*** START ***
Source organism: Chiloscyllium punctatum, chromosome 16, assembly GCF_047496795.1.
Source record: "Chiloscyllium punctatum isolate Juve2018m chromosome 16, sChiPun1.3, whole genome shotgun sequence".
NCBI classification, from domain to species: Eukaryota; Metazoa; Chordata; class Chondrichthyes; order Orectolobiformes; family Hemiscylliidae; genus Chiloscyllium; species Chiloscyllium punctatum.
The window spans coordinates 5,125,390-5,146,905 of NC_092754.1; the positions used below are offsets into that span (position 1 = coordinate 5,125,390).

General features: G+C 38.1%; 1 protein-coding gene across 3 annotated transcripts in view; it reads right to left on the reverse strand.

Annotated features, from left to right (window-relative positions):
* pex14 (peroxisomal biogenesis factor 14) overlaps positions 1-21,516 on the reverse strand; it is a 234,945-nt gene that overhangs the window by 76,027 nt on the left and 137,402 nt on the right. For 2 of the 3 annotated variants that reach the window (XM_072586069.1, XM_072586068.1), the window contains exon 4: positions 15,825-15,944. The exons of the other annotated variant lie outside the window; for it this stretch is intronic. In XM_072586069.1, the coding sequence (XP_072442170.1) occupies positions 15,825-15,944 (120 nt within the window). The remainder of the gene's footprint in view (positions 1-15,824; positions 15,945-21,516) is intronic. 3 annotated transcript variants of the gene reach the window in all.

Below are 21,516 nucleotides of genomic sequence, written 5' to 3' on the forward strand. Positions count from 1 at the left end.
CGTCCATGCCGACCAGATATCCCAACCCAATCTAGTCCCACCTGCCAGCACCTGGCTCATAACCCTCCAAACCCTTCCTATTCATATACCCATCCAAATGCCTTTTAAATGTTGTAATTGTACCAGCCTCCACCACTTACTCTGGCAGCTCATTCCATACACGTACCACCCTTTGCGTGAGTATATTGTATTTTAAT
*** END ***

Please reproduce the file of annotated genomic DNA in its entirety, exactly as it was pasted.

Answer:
Source organism: Chiloscyllium punctatum, chromosome 16, assembly GCF_047496795.1.
Source record: "Chiloscyllium punctatum isolate Juve2018m chromosome 16, sChiPun1.3, whole genome shotgun sequence".
NCBI classification, from domain to species: Eukaryota; Metazoa; Chordata; class Chondrichthyes; order Orectolobiformes; family Hemiscylliidae; genus Chiloscyllium; species Chiloscyllium punctatum.
The window spans coordinates 5,125,390-5,146,905 of NC_092754.1; the positions used below are offsets into that span (position 1 = coordinate 5,125,390).

General features: G+C 38.1%; 1 protein-coding gene across 3 annotated transcripts in view; it reads right to left on the reverse strand.

Annotated features, from left to right (window-relative positions):
* pex14 (peroxisomal biogenesis factor 14) overlaps positions 1-21,516 on the reverse strand; it is a 234,945-nt gene that overhangs the window by 76,027 nt on the left and 137,402 nt on the right. For 2 of the 3 annotated variants that reach the window (XM_072586069.1, XM_072586068.1), the window contains exon 4: positions 15,825-15,944. The exons of the other annotated variant lie outside the window; for it this stretch is intronic. In XM_072586069.1, the coding sequence (XP_072442170.1) occupies positions 15,825-15,944 (120 nt within the window). The remainder of the gene's footprint in view (positions 1-15,824; positions 15,945-21,516) is intronic. 3 annotated transcript variants of the gene reach the window in all.

Below are 21,516 nucleotides of genomic sequence, written 5' to 3' on the forward strand. Positions count from 1 at the left end.
CGTCCATGCCGACCAGATATCCCAACCCAATCTAGTCCCACCTGCCAGCACCTGGCTCATAACCCTCCAAACCCTTCCTATTCATATACCCATCCAAATGCCTTTTAAATGTTGTAATTGTACCAGCCTCCACCACTTACTCTGGCAGCTCATTCCATACACGTACCACCCTTTGCGTGAGTATATTGTATTTTAAT